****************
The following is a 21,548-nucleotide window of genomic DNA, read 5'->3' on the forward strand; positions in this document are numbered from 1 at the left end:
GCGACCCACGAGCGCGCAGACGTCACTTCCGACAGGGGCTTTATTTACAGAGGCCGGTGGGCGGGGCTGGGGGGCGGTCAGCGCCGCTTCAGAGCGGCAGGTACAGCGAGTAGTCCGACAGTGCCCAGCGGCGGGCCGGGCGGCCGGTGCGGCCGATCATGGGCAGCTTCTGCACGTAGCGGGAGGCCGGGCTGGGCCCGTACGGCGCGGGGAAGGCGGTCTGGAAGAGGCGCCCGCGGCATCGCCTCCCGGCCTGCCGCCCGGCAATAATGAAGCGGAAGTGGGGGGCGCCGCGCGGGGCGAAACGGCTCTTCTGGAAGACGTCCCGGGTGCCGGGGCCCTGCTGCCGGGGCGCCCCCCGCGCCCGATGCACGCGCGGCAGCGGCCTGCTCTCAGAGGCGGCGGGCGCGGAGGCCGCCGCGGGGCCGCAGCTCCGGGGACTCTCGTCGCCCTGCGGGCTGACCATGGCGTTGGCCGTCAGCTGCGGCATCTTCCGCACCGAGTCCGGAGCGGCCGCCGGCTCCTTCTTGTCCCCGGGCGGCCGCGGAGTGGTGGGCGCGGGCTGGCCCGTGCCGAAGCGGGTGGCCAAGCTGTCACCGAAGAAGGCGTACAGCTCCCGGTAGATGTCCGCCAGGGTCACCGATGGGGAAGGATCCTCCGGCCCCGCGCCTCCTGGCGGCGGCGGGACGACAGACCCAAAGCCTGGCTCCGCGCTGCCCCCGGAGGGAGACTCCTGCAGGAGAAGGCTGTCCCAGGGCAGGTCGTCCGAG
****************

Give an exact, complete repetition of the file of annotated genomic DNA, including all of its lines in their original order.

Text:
The following is a 21,548-nucleotide window of genomic DNA, read 5'->3' on the forward strand; positions in this document are numbered from 1 at the left end:
GCGACCCACGAGCGCGCAGACGTCACTTCCGACAGGGGCTTTATTTACAGAGGCCGGTGGGCGGGGCTGGGGGGCGGTCAGCGCCGCTTCAGAGCGGCAGGTACAGCGAGTAGTCCGACAGTGCCCAGCGGCGGGCCGGGCGGCCGGTGCGGCCGATCATGGGCAGCTTCTGCACGTAGCGGGAGGCCGGGCTGGGCCCGTACGGCGCGGGGAAGGCGGTCTGGAAGAGGCGCCCGCGGCATCGCCTCCCGGCCTGCCGCCCGGCAATAATGAAGCGGAAGTGGGGGGCGCCGCGCGGGGCGAAACGGCTCTTCTGGAAGACGTCCCGGGTGCCGGGGCCCTGCTGCCGGGGCGCCCCCCGCGCCCGATGCACGCGCGGCAGCGGCCTGCTCTCAGAGGCGGCGGGCGCGGAGGCCGCCGCGGGGCCGCAGCTCCGGGGACTCTCGTCGCCCTGCGGGCTGACCATGGCGTTGGCCGTCAGCTGCGGCATCTTCCGCACCGAGTCCGGAGCGGCCGCCGGCTCCTTCTTGTCCCCGGGCGGCCGCGGAGTGGTGGGCGCGGGCTGGCCCGTGCCGAAGCGGGTGGCCAAGCTGTCACCGAAGAAGGCGTACAGCTCCCGGTAGATGTCCGCCAGGGTCACCGATGGGGAAGGATCCTCCGGCCCCGCGCCTCCTGGCGGCGGCGGGACGACAGACCCAAAGCCTGGCTCCGCGCTGCCCCCGGAGGGAGACTCCTGCAGGAGAAGGCTGTCCCAGGGCAGGTCGTCCGAG